Echoes of Redemption, Songs of Freedom

August 15:




Echoes of Redemption, Songs of Freedom

Mary’s Magnificat shares a common literary genre with the Creed of the children of Israel (Deut.26:3.5-10), the Benedictus (Lk.1:67-79), the Nunc Dimittis, the Song of Simeon (Lk.2:29-32) as well as Paul’s hymn of salvation history (Eph.1:3-14). In the light of God’s personal revelation, each respective author summarized salvation history in ways, which demonstrates the fidelity of God to his promise. None of the authors is bragging about his or her personal victory or self-importance. Instead, each one is gloating over the unique privilege he or she had to witness with his or her own eyes the splendour of God coming to fulfilment through their assistance. Yes! The Creed of the Israelites, the Magnificat, the Benedictus, the Nunc Dimittis, and Paul’s hymn are echoes of redemption and songs of freedom. They are lyrics of the saints in the making and the glorious Assumption of the Blessed Virgin Mary. All prefiguring our ascent into heaven at the appointed time, if like them, we are faithful to the Lord until death.

For Mary, Zechariah and Simeon these were exhilarating moments and experiences. In Mary’s case an epiphany, with her consent was taking place within her own body. God was making her the first human tabernacle. While Zechariah himself played an integral part in this aspect of divine revelation –the birth of John the Baptist. Simeon, for his part, was privileged to dedicate the Christ to God and to see the saviour of the world with own eyes. Paul for his part was blinded by the radiant light of God’s mercy and was privileged like Moses and Abraham to converse with the Lord, person to person (Acts.9:3-6) In a sense, Mary, Zechariah, Simeon, and Paul were the genesis of the new Israel of God. While the Israelites were the first fruits of the Promised Land, Mary, Zechariah, Simeon, and Paul were privileged to be the rich soil to receive the seed, the trusted stewards who prepared the land and reaped the bountiful harvest (Matt.13:18-23). They were also the priests to offer up the first fruit of the new Israel of God (1Cor.15:23).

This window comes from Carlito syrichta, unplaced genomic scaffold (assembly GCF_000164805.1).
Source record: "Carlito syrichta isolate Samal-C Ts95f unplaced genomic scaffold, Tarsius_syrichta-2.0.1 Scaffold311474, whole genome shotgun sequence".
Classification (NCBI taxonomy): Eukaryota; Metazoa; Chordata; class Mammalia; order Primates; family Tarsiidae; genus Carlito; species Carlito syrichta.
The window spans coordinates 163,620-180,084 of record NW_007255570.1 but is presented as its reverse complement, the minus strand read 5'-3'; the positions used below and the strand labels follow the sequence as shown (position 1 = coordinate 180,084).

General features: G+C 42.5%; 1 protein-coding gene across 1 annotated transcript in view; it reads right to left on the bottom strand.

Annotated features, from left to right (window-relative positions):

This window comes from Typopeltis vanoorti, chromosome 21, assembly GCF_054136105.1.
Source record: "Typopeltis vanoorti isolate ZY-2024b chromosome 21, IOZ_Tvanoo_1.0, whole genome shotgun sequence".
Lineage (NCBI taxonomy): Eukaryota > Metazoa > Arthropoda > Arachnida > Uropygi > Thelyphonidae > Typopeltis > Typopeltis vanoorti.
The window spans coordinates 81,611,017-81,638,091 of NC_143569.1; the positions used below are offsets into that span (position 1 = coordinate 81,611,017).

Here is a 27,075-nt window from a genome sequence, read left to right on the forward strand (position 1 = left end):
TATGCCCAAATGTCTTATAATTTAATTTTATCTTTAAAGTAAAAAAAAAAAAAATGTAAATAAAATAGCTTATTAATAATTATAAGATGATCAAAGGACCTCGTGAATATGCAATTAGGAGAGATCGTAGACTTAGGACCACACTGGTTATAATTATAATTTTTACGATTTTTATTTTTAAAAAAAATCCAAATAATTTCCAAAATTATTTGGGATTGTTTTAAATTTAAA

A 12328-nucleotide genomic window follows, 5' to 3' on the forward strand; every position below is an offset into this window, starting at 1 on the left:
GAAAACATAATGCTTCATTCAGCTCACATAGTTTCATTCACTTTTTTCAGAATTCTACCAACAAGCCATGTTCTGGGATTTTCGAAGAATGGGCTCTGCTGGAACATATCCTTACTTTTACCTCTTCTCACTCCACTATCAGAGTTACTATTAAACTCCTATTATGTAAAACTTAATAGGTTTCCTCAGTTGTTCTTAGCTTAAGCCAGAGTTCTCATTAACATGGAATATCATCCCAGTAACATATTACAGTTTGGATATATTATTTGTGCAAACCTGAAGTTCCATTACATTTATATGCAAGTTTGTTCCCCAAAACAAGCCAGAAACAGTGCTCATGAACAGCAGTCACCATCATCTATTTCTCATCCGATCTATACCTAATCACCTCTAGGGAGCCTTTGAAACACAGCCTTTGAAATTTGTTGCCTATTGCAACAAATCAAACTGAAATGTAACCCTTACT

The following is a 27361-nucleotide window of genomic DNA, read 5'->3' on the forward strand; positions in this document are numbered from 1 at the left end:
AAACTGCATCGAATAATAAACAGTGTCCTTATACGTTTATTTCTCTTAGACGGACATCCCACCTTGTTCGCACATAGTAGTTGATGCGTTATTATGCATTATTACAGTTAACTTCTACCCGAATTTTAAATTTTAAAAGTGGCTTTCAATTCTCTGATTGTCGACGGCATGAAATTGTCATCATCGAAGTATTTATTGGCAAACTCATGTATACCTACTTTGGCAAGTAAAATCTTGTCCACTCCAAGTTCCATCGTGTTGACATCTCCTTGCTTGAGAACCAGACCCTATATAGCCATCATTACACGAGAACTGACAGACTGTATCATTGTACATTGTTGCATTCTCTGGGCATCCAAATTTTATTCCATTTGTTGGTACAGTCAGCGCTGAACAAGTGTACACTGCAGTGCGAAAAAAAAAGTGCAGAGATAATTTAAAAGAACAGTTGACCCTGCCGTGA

These experiences were truly aha moments for Mary, Zechariah, and Simeon and Paul. Each one, in turn, had flashbacks of his/her inadequacies and simultaneously recalled the munificence of God. God in sheer humility collaborated with mere mortals to bring the promise made to Abraham to fulfilment. What is the connection between the above-mentioned events and “The Assumption of the Blessed Virgin Mary”?

The theatrics of all the theophanies of the Lord are captivating. Like the Transfiguration Christ (Matt.17:1-13), the participants wished it would never end. However, theophanies are means to an end. Whenever God reveals himself to men and women, he always commissions them for a particular role in shaping the economy of salvation and offers them an eternal reward in the kingdom of heaven. Mary’s Assumption into heaven prefigures the passing, of our body and soul, into glory into heaven. Remember the words of Jesus: Everyone who does the will of my Father is my brother, my sister and my mother (Matt.12:50).

Mary’s Assumption, I repeat, like that of Enoch (Gen.5:24; Heb.11:5) and Elijah (2Kgs.2:1-12) give us the assurance that those who walk with God they have a place reserved for them in the kingdom of heaven. Thus, Mary’s Assumption prefigures the truth of Jesus’s discourse on the Eucharist (Jn.6:35-51). If we consume, if we live on his flesh and blood, if our bodies are living human tabernacles like Mary’s, our destination is in heaven.

Mary, Queen assumed into heaven, pray for us that we may be made worthy of the promises of Christ and be honoured to be with you in heaven.

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